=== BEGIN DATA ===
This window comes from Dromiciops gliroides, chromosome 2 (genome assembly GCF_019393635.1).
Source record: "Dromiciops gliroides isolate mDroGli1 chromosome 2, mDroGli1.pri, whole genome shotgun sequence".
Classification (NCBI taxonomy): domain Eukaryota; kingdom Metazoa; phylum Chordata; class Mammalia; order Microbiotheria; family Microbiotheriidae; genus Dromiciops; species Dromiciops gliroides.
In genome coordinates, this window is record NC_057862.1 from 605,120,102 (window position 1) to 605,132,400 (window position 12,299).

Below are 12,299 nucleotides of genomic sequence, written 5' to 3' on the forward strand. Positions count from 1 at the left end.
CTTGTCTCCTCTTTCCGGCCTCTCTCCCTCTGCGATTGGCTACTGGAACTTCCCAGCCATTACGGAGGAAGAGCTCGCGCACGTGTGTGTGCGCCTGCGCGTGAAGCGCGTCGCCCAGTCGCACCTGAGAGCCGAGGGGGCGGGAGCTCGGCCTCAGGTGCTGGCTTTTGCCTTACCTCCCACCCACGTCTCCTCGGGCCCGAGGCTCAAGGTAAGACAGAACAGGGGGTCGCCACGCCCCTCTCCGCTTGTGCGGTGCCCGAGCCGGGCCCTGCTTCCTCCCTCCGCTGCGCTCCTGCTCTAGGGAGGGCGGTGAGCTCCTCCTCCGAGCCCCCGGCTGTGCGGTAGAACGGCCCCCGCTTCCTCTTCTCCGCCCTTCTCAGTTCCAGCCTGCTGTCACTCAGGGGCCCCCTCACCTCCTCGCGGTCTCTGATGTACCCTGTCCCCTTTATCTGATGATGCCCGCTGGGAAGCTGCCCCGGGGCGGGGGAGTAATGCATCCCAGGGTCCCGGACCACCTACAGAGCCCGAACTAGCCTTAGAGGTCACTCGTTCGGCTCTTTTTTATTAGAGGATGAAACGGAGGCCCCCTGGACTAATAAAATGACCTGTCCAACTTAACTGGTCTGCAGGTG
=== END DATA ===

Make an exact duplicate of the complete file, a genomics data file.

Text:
This window comes from Dromiciops gliroides, chromosome 2 (genome assembly GCF_019393635.1).
Source record: "Dromiciops gliroides isolate mDroGli1 chromosome 2, mDroGli1.pri, whole genome shotgun sequence".
Classification (NCBI taxonomy): domain Eukaryota; kingdom Metazoa; phylum Chordata; class Mammalia; order Microbiotheria; family Microbiotheriidae; genus Dromiciops; species Dromiciops gliroides.
In genome coordinates, this window is record NC_057862.1 from 605,120,102 (window position 1) to 605,132,400 (window position 12,299).

Below are 12,299 nucleotides of genomic sequence, written 5' to 3' on the forward strand. Positions count from 1 at the left end.
CTTGTCTCCTCTTTCCGGCCTCTCTCCCTCTGCGATTGGCTACTGGAACTTCCCAGCCATTACGGAGGAAGAGCTCGCGCACGTGTGTGTGCGCCTGCGCGTGAAGCGCGTCGCCCAGTCGCACCTGAGAGCCGAGGGGGCGGGAGCTCGGCCTCAGGTGCTGGCTTTTGCCTTACCTCCCACCCACGTCTCCTCGGGCCCGAGGCTCAAGGTAAGACAGAACAGGGGGTCGCCACGCCCCTCTCCGCTTGTGCGGTGCCCGAGCCGGGCCCTGCTTCCTCCCTCCGCTGCGCTCCTGCTCTAGGGAGGGCGGTGAGCTCCTCCTCCGAGCCCCCGGCTGTGCGGTAGAACGGCCCCCGCTTCCTCTTCTCCGCCCTTCTCAGTTCCAGCCTGCTGTCACTCAGGGGCCCCCTCACCTCCTCGCGGTCTCTGATGTACCCTGTCCCCTTTATCTGATGATGCCCGCTGGGAAGCTGCCCCGGGGCGGGGGAGTAATGCATCCCAGGGTCCCGGACCACCTACAGAGCCCGAACTAGCCTTAGAGGTCACTCGTTCGGCTCTTTTTTATTAGAGGATGAAACGGAGGCCCCCTGGACTAATAAAATGACCTGTCCAACTTAACTGGTCTGCAGGTG